Donna Suro is no stranger to challenges. Shortly after signing the lease to open her first CycleBar franchise at Short Pump’s GreenGate shopping center in 2017, she was diagnosed with an aggressive form of breast cancer.
Three years later, Suro was tasked with operating the franchise during the coronavirus pandemic. Gyms, health clubs and fitness studios were considered nonessential businesses by the state and were forced to shut down in March of 2020 before being allowed to reopen at 30% capacity in June of last year.
Now, Suro is leaning on those experiences to conquer a new challenge. Last week, she opened a second CycleBar franchise at Winterfield Crossing in Midlothian.
The studio offers a low-impact, high-intensity workout inside a darkened room. An instructor leads each 45-minute session, complete with mood lighting and upbeat music intended to provide an engaging escape from life’s everyday stressors.
“It truly is a party on a bike,” said Suro, owner and operator of the franchise. “You feel like you’re at a club.”
Suro opened the GreenGate location with a business partner, Libbie Crane, but today she’s flying solo (Crane, however, still visits the studio weekly to ride).
When Suro, 50, was diagnosed with breast cancer, she said it came as a “complete shock,” as it doesn’t run in her family. She underwent various treatments, including surgeries, which were completed in November 2016, and chemotherapy, which she finished in March 2017, just two months before the GreenGate location officially opened.
Still, she never gave up on her dream of opening a boutique fitness studio – a small, specialized gym with a focus on group exercise and fostering a sense of community. Working to get the business opened was a welcome distraction from everything she was going through at the time, she said.
After a number of clients expressed interest in a Chesterfield location, Suro decided to look into a second franchise. She settled on Winterfield Crossing, off U.S. Route 60 not far from the state Route 288 interchange, because she saw an “incredible development” near Midlothian village.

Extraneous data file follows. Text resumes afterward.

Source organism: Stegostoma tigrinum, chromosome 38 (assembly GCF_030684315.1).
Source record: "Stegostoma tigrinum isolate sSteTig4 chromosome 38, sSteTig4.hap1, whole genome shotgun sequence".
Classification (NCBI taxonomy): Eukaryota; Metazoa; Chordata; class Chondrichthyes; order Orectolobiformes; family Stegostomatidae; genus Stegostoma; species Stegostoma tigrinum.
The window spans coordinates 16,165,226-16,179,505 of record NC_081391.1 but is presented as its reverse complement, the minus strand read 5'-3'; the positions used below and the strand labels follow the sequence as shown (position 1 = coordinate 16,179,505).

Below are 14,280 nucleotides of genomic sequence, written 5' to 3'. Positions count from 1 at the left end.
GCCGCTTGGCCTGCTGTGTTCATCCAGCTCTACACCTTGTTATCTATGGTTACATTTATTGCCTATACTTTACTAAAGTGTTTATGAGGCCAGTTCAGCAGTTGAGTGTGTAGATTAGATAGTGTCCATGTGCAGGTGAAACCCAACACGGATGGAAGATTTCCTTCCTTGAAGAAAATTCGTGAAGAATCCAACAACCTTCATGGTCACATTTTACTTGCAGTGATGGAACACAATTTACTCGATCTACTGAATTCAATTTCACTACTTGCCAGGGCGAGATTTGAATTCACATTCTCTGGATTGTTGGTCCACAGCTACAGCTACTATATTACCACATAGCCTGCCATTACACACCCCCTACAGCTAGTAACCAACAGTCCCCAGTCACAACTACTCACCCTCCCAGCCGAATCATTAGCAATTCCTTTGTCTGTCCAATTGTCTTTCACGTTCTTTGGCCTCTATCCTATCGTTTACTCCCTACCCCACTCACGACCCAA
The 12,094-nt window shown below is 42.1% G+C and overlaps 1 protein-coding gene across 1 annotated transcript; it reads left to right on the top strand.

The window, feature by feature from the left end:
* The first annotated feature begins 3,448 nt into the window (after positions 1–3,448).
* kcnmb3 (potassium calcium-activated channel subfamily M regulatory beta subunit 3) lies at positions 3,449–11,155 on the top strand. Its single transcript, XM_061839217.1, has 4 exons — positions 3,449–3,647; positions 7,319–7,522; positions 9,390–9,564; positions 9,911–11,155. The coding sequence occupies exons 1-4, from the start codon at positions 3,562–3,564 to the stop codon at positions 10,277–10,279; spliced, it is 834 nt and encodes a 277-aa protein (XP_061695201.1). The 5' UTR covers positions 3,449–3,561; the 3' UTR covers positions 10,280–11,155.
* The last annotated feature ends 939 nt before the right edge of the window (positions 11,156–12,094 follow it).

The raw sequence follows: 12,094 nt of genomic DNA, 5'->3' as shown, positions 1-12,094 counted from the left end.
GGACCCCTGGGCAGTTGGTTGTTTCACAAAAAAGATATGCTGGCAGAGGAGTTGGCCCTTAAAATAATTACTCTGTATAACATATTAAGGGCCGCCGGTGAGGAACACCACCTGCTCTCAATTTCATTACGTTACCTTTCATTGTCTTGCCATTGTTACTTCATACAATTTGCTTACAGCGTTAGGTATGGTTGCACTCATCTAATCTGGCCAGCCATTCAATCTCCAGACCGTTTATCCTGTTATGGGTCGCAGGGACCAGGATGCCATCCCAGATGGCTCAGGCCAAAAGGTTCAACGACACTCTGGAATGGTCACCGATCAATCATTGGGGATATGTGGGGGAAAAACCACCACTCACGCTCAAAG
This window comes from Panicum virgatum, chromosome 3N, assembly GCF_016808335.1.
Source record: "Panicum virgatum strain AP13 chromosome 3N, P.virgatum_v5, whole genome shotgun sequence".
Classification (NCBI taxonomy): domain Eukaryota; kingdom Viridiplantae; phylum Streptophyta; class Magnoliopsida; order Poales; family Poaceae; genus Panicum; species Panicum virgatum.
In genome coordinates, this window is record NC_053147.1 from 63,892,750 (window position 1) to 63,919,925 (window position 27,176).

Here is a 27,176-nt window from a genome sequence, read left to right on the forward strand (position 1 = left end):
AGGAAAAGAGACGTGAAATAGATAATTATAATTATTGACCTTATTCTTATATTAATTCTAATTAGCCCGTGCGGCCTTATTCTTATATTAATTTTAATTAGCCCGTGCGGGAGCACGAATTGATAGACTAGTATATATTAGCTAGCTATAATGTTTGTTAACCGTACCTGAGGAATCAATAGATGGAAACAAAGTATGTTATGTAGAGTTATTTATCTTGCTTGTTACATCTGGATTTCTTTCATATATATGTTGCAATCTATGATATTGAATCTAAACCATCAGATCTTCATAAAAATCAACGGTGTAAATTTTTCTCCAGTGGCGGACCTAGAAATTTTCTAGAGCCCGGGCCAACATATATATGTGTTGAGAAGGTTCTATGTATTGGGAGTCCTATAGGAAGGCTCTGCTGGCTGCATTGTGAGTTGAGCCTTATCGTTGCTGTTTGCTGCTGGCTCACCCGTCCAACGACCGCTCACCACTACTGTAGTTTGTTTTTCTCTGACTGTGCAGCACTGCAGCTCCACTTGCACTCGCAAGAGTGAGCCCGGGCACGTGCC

Suro, who has a degree in nuclear medicine from Virginia Commonwealth University and worked for an advertising agency after college, found her calling while leading a group fitness class and discovering that it made her feel like she was a performer on stage.
“I think I always wanted to be on Broadway, and [fitness] was my stage,” Suro said. “It made me feel good, and I loved being able to see people transform their lives.”
She also has a very strong interest in motivational speaking. Being a fitness instructor allowed her to merge the two things, she said.
Suro opened her first boutique fitness gym, The Fitness Connection, in 2001. At the time, boutique fitness was still a new concept in the Richmond area. Because box gyms – places like Gold’s Gym or Planet Fitness – were so popular at the time, Suro struggled. She wanted to oversee the aerobics section and have someone else focus on yoga, for example, and another instructor on personal training. However, she couldn’t find other instructors to rent the space with her, and eventually the gym was forced to shut down.
Fortunately for Suro, entrepreneurship runs in the family. Her father, the late Rick Sharp, was the former CEO at Circuit City Stores and is widely credited with building the now-defunct electronics retailer into a national powerhouse in the 1990s. Sharp also founded CarMax, which was spun off from Circuit City in 2002. Prior to his passing in 2014 from Alzheimer’s – he was 67 – Suro said she learned a lot from her father about running a business with integrity, what he defined as “doing the right thing even when nobody’s watching.”
Suro said she was devastated when The Fitness Connection closed. However, Sharp coached her through it, and she still draws on his customer services principles today – things like putting herself in her customer’s shoes when it comes to setting prices, for example.